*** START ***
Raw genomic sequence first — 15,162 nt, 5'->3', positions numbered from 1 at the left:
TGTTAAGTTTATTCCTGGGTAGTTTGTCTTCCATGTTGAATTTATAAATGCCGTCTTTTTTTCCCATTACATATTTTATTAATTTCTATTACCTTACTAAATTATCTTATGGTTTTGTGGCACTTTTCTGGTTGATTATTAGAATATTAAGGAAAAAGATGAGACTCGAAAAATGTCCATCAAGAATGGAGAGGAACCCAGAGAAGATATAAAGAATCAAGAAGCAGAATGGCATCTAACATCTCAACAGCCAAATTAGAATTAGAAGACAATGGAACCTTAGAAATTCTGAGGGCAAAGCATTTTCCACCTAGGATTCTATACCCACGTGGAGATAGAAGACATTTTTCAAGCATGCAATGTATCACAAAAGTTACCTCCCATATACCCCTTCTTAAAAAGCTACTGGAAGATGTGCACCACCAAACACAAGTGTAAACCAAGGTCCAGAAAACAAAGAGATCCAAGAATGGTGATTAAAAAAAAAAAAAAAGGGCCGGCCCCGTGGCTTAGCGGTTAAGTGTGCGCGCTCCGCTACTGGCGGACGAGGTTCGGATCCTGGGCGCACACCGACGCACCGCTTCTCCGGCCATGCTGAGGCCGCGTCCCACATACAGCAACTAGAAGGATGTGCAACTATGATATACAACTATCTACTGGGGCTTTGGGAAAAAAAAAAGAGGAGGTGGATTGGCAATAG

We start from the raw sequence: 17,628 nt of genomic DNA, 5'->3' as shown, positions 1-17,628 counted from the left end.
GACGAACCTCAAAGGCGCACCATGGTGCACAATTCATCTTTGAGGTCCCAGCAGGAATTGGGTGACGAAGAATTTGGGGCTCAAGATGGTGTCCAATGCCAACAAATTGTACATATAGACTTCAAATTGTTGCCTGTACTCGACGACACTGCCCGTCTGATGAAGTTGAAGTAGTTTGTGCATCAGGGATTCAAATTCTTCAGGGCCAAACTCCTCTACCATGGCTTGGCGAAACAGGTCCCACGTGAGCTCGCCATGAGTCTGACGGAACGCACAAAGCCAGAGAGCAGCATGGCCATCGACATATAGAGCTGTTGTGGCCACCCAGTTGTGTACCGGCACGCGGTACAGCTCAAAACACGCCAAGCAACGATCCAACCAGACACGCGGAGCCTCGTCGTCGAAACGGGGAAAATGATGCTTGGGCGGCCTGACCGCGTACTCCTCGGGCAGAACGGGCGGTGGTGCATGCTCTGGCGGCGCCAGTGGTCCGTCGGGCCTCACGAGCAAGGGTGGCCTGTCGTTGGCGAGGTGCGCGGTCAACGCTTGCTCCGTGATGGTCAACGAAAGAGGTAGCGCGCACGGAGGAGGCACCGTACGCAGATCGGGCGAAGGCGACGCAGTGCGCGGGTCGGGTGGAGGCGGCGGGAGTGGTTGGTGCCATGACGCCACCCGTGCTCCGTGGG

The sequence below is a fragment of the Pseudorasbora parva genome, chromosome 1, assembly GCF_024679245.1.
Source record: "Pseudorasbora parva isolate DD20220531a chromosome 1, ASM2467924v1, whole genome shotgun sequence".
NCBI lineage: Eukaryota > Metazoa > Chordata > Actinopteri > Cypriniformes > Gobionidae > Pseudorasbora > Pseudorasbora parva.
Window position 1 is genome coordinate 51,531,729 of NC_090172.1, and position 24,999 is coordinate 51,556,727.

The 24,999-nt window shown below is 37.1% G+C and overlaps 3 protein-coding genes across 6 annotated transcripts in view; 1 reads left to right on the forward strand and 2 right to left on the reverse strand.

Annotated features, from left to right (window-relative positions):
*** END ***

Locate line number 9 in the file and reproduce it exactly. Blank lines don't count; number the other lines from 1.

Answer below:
The 24,999-nt window shown below is 37.1% G+C and overlaps 3 protein-coding genes across 6 annotated transcripts in view; 1 reads left to right on the forward strand and 2 right to left on the reverse strand.